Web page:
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Upper Bingara

Upper Bingara was the biggest of the two settlements that occurred in the district after the discovery of gold in the 1850s.  It  developed more quickly than Bingara, but also faded quickly when the rich gold yields diminished in the 1870s.  Bingara then became the preferred site for a town.

Upper Bingara once thrived, with shops, two hotels, a dance hall, a racecourse, gold mines and processing plants.  It is hard to believe that what remains is little more than numbered triangles marking the sites on the side of the road, which pay testimony to its industrious past.

Still there, is Three Creeks Tourist Gold Mine, a privately operated reef working mine which will take you back in time to the mine in 1881.  Bingara is famous for its quality gold and crystals, which are still being found today.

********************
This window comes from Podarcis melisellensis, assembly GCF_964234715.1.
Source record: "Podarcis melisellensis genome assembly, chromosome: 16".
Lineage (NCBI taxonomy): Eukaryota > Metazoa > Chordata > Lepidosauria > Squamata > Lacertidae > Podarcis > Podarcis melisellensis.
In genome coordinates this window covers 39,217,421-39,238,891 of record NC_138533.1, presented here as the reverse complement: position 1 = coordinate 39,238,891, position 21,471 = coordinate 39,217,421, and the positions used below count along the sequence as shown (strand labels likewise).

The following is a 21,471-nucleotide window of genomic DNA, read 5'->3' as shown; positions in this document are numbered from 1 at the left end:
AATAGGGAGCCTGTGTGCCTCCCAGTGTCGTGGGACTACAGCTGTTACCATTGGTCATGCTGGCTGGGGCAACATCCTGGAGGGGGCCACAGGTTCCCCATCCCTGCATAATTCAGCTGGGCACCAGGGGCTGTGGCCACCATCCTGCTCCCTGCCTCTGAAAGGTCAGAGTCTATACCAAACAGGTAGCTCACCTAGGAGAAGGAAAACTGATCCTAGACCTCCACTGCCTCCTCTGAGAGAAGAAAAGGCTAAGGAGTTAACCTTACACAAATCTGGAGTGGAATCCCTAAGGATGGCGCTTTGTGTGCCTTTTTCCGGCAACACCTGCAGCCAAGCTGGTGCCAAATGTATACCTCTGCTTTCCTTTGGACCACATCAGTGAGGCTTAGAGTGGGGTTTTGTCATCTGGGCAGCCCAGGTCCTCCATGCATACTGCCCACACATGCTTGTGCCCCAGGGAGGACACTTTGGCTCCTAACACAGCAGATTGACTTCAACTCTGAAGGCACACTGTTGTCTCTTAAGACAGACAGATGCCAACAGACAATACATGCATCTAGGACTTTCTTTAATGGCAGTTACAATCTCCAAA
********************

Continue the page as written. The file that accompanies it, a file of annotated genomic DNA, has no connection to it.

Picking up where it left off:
It is estimated there were up to 500 chinese mining in the Bingara district, particulary at Upper Bingara. Although it is known that they built a Joss House, the only real evidence of their presence is their cemetery and some scattered mine workings and water races.

The Chinese were very thorough and systematic miners.  This is only one of several stacks of stones that can be found at Upper Bingara.

The chinese cemetery is still enclosed by a post and rail fence. The area was probably cleared of trees, but they have since grown back.
Only two headstones remain in the european cemetery, both belonging to babies. They stand as a stark reminder of the harsh life experienced by families on our early goldfields.  
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